The south-westernmost tip of the continent of Africa is known as Cape Point. The first European to sight (and round) the point was the Portuguese explorer Bartholomeu Dias, who rounded Cape Point in January 1488. His little flotilla of two ships were hit by storms when they were close to the Point and he named the place Cabo Tormentoso (Cape of Storms). Cape Point and False Bay beyond it on the eastern side of the peninsula are notorious for the autumn northwesterly gales and the ferocious south-easterlies in summer. João II, king of Portugal (1455-1495), later renamed the cape Cabo de Boa Esperança (Cape of Good Hope), because rounding the Cape ultimately served to open the only sea route to the East and its riches at the time.
The next Portuguese explorer to round the Cape was Vasco da Gama, who sailed past Cape point in a gale on November 22nd, 1497. He was the first Portuguese to reach India by sea. Today he is remembered at Cape Point by having the tallest peak named after him.
Today the cross-shaped padrão (a limestone marker used by the Portuguese explorers to mark their landing sites) one can see near the point is in fact a replica. The original, the Padrão de São Filipe, is thought to have been erected closer to the Point on the headland known as Cape Maclear, just north-west of the point itself.
Cape Point remains one of the most significant headlands in the history of the world, and it is widely regarded as one of the most beautiful points in the world. The English sea captain and explorer Sir Francis Drake, who rounded the Cape on the 18th of July 1580, called it “a most stately thing and the fairest cape we saw in the whole circumference of the earth”. To this day the Cape Peninsula and Cape Town are commonly referred to as “the Fairest Cape”.
Our visit to Cape Point in 2012 was on a bright, sunny and almost windless day.
The marker that greets one at the start of the track leading up to the old lighthouse.
The view along the eastern side of the peninsula towards Cape Point. The highest peak visible is Vasco da Gama Peak.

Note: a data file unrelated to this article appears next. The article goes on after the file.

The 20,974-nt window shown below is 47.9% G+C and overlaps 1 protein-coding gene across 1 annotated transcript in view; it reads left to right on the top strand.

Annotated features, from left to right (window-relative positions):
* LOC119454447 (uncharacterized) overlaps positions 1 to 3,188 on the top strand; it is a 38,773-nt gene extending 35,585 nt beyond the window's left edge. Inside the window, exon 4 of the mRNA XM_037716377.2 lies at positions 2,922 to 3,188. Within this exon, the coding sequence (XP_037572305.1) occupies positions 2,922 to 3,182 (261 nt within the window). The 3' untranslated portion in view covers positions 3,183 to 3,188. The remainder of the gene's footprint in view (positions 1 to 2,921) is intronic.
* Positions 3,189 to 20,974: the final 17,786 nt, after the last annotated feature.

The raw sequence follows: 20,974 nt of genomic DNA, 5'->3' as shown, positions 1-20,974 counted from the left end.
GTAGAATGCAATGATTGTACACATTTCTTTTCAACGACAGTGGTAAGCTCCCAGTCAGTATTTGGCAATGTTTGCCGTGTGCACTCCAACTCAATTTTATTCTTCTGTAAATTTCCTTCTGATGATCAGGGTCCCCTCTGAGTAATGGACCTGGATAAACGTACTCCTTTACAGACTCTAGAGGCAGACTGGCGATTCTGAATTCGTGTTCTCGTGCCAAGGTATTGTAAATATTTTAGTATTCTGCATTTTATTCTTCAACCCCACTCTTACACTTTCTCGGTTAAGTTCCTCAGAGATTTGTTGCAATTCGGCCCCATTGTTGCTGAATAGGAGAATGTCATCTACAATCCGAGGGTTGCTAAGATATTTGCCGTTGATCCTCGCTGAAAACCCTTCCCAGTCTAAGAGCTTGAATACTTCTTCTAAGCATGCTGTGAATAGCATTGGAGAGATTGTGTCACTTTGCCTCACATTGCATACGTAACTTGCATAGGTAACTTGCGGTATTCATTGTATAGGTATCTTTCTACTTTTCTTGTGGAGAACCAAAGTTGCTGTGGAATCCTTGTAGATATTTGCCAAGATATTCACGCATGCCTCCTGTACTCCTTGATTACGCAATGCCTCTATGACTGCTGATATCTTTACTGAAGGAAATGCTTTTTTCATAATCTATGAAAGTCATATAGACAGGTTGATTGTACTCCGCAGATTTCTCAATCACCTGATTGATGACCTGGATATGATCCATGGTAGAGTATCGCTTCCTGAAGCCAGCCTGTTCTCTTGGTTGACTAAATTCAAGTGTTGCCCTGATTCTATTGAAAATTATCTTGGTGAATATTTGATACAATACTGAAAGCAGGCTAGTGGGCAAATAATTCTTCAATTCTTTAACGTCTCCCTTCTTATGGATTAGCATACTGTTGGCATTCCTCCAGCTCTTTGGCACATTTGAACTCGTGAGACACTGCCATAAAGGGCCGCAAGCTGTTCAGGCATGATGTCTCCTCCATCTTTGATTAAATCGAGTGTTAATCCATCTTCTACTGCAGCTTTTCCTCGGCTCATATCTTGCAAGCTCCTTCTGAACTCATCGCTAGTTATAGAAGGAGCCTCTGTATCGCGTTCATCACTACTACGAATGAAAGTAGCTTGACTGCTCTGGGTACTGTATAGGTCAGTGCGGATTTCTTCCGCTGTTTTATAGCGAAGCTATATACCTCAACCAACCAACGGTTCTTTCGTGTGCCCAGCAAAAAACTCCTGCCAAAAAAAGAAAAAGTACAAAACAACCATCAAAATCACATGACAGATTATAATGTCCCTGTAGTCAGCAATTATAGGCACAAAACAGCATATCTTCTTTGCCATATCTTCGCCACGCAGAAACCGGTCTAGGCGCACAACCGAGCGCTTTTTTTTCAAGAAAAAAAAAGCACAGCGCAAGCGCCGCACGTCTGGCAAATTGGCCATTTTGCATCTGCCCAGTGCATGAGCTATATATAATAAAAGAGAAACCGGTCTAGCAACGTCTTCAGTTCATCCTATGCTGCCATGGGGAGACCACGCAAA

Looking north along the western side of the peninsula (looking back towards Cape Town, in other words).
Looking down on Smitswinkels Bay from the whale-watching viewpoint on the eastern side of the peninsula. The mountains on the horizon are on the far side of False Bay.
The view south from the same vantage point.
The coast is rocky and rather inhospitable, but beautiful, too.
Looking out across False Bay towards the Hottentots-Holland and Steenbras Mountains and Cape Hangklip on the eastern shore of the bay.
The old lighthouse was constructed in 1859 and is sited on the highest point of the ridge between Vasco da Gama Peak and the Point itself.
Cape Maclear, just north-west of the Point. It is here that Dias is thought to have planted his Padrão de São Filipe in 1488.
Dias Beach and Cape Maclear.
Looking north from the old lighthouse. Vasco da Gama Peak is the nearest to the camera.
A wider view in the same direction, with Table Mountain and Devils Peak in the far distance.
There is a well-constructed and beautifully maintained walkway down to a vantage point just above the sea here.
Cape Point itself, looking south. I took a photo from the edge of the flat rock in the foreground back in 1970, but was a bit more cautious this time!
Looking north, the old lighthouse just visible on top of the ridge.
Another view of Cape Point.
Even on a calm day the surf is quite ferocious. The waves breaking here have travelled unimpeded from the coast of South America!
The Point and the new lighthouse, built in 1914.
The new lighthouse is the most powerful on the coast of South Africa.
Looking back at the old lighthouse.
A last long look over False Bay before we bid Cape Point adieu…